Amy Cranstoun


Amy Cranstoun


Love, Religion, Native Americans, Abduction, Tragedy


Amy Cranstoun, an orphan, lives with her religious aunt and uncle in a Providence community. Her aunt attempts to convince Amy to reject her frivolous behavior and settle down to marry. Unbeknownst to her aunt, Amy is having an affair with Lovell Reeve, a controversial figure in the religious community. One night, when Amy is secretly meeting with Reeve, she is abducted by Native Americans. Amy grows close with a Native American, Matunno, who is falling in love with her. Lovell Reeve's desperate search for Amy allows her family to accept him. However, a Native American woman, Telula, is spiteful towards Amy, because she loves Mantunno. Telula's actions lead to tragedy.


Sedgwick, Catherine M., the author of "Redwood" and "Hope Leslie."


"Amy Cranstoun." By the author of "Redwood" and "Hope Leslie." In The Magnolia, edited by Henry W. Herbert, 145-76. New York, 1836 [pub. 1835]. Volume reissued as The Snow Flake, 145-76. New York, 1853


The Magnolia (1836), The Snow Flake (1853)




S. Riggins






Amy Cranstoun
By the author of Redwood, Hope Leslie, etc.

The famous Indian war, which ended in the destruction of the chieftain of Mount Hope and his adherents, broke out just a hundred years before our revolutionary war; a circumstance which we leave for the speculation of those who believe that certain periods of time have a mysterious relation and dependance, while we use it merely to fix the date of a domestic story, some important portions of which have been omitted on the page of history, rather we should hope from its fitness for a cabinet picture, than from its insignificance.
Madam Cranstoun, at that period, resided at Providence, and was, we believe, the wife of the governor of Providence Plantations. If we are mistaken in his official dignity, we are not in the fact, that he is set down in history as a “notable gentleman.” There was living with Mrs. Cranstoun, a dependant on her bounty, an orphan niece of her husband, Amy Cranstoun. Amy had the figure of a nymph, and a face that expressed a freedom and happiness of spirit that even dependance, that most restricting and acidifying of all states, could never subdue nor sour; and an innocence and open-heartedness, without fear, and without reproach.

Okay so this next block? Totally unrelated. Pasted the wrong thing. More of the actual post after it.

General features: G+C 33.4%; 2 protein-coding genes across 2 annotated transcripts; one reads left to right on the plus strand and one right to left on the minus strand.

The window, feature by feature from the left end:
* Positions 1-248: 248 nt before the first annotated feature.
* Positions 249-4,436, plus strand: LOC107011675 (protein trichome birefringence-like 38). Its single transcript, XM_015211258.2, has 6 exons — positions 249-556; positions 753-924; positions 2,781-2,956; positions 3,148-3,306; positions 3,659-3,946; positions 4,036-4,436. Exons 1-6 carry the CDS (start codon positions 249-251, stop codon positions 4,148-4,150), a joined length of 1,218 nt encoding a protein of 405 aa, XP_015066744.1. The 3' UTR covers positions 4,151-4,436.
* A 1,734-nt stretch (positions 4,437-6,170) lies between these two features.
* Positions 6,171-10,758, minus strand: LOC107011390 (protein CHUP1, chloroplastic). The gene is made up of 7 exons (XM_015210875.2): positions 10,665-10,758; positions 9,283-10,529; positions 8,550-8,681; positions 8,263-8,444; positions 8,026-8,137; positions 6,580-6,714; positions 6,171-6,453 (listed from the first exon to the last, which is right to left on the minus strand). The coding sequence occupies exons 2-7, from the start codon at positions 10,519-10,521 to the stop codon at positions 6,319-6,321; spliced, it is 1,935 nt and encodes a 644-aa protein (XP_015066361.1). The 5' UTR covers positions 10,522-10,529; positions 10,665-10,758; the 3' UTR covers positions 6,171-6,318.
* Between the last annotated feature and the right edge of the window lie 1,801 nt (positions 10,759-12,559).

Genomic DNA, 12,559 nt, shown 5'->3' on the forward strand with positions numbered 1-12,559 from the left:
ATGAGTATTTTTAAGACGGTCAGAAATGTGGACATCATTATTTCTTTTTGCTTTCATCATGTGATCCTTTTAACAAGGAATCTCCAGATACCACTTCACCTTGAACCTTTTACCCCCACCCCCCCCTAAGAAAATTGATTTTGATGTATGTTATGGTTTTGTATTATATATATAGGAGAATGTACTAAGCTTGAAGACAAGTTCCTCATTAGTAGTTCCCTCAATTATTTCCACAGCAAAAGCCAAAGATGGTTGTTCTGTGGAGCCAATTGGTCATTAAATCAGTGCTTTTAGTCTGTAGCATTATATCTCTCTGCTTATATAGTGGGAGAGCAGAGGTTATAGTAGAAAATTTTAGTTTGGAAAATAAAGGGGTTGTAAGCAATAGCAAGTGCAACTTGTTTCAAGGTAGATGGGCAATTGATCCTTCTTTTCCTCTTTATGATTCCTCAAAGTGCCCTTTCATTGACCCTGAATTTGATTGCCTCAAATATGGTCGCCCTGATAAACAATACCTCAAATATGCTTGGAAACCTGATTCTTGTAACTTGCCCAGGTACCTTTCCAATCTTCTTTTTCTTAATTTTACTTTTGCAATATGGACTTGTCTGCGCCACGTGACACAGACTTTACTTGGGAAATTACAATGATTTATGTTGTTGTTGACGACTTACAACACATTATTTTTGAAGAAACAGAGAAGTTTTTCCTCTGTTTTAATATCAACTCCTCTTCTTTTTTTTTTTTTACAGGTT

It cannot be denied that the elderly persons of the strict community in which she lived, looked upon her as a very unapproveable and unedifying damsel; still she had the miraculous art to open a fountain of lobe in their hard bound bosoms. She had the irrepressible gayety of a child. Her elastic step seemed to keep time with the harmonious springs of youth and joy. At all times and seasons, and, it must be confessed, without any very reasonable relation to persons or circumstances, her musical voice would break forth in song, or bursts of laughter—
“That without any control, But the sweet one of gracefulness, run from her soul.”
Poor Amy often offended against the rigid observances of her contemporaries. She would gape, and even smile in the midst of the protracted Sabbath-service, and that in spite of the bend of her uncle’s awful brow, her aunt’s admonitory winks, and the plummet and rule example of her cousins — maiden ladies, some fifteen years older than Amy, who were so perpendicular and immovable, that our gay little friend sometimes suspected that the process of petrifaction had begun about the vital region of their hearts. Amy had a wonderful facility in committing to memory “ungodly ballads and soul-enslaving songs,” but a sort of intellectual dyspepsia when she attempted to digest sacred literature. She never repeated an answer accurately in the assembly’s catechism; and though she did not, as is reported of those “afflicted by the Salem witches,” faint at the reading of that precious little treatise entitled, “Cotton’s Milk for Babes,” she was sure to fall asleep over it, the very opposite effect to that intended by the author of this spiritual food. She reached the age of eighteen without acquiring the current virtues of her day; but her beauty, spirit, or sweet temper, or all of them united, attracted more suitors than her exemplary and well-proportioned cousins could boast through their long career. Among the rest came one Uncle Smith, the son of Deacon Smith, a precious light in Boston. Uriah was a fair, sleek, softly looking youth, grace and deliberate, and addicted to none of the “fooleries and braveries” of the coxcombs of the day. So said Madam Cranstoun to Amy, for Uriah had not, like young Edwin, “only bowed,” but had told his love — not to the niece, but most discreetly to the aunt. Madam Cranstoun, amazed at the wonder-working Providence, as she was pleased to term it, that had set before her niece the prospect of such a “companion,” communicated, to Amy, Uriah’s proposition, with all the circumlocution and emphasis a prime minister might have employed to announce a royal bounty; but most ungraciously did Amy receive it. She sat the while calmly drawing with her pencil on the blank leaf of a book, her face unmoved, except that now and then a slight but ominous smile drew up the corners of her mouth. “Cousin Amy! cousin Amy!” exclaimed her aunt, “give me that book, and let me hear you testify your thankfulness for a favor of which, sooth to say, you are abundantly unworthy.”